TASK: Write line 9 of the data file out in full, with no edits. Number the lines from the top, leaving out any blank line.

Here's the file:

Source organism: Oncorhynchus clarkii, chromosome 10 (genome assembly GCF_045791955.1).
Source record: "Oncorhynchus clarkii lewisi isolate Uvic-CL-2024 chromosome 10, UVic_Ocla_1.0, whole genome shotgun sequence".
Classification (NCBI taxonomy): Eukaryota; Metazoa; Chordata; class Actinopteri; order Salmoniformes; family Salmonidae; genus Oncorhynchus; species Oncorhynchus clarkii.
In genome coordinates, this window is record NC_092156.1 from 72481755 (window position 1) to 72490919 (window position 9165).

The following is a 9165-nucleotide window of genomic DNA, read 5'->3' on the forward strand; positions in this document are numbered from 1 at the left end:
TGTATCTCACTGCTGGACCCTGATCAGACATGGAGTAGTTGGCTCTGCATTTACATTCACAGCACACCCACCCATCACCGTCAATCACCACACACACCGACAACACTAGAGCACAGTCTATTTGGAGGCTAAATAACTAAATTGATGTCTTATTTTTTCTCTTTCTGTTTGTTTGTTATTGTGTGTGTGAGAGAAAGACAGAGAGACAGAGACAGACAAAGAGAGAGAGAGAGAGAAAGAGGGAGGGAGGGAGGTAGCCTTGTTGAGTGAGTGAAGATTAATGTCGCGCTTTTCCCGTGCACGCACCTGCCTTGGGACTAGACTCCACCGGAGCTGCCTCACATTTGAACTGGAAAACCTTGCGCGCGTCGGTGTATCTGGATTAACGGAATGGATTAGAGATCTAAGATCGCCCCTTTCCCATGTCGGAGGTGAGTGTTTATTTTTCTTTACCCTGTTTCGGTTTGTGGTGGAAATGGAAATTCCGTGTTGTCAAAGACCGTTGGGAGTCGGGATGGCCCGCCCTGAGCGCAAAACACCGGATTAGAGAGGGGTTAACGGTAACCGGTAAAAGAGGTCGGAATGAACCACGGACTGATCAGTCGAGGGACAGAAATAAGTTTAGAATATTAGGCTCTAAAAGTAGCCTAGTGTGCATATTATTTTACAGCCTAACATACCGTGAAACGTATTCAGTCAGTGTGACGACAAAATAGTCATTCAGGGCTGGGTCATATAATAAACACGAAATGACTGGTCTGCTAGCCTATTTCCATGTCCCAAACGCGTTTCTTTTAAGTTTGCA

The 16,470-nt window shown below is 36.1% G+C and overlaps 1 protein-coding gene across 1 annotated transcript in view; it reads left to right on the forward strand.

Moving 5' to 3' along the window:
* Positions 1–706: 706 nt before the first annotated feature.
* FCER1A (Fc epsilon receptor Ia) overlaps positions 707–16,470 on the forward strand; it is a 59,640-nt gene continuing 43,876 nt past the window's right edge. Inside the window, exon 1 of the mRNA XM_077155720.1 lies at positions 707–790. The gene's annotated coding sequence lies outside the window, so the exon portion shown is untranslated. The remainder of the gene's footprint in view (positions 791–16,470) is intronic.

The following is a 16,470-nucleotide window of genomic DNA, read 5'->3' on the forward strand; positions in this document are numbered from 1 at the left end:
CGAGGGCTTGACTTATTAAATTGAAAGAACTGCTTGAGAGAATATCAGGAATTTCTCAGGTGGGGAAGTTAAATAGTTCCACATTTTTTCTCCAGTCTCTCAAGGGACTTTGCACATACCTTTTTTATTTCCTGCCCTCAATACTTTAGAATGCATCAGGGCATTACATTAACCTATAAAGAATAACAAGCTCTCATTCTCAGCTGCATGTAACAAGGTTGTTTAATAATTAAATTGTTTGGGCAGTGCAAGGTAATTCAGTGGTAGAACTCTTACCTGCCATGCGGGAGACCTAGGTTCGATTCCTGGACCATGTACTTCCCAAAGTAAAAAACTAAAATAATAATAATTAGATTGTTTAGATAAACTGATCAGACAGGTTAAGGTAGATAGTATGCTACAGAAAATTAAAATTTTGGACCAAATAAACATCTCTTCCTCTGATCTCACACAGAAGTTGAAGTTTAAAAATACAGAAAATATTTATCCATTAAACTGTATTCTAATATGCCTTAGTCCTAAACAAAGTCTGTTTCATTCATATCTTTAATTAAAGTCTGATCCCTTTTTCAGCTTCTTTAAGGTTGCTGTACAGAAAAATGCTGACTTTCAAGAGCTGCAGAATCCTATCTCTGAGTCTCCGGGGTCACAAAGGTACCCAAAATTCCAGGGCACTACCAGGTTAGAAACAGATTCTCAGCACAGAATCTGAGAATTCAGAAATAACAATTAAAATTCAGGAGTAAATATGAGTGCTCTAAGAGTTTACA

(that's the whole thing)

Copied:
* Positions 1–706: 706 nt before the first annotated feature.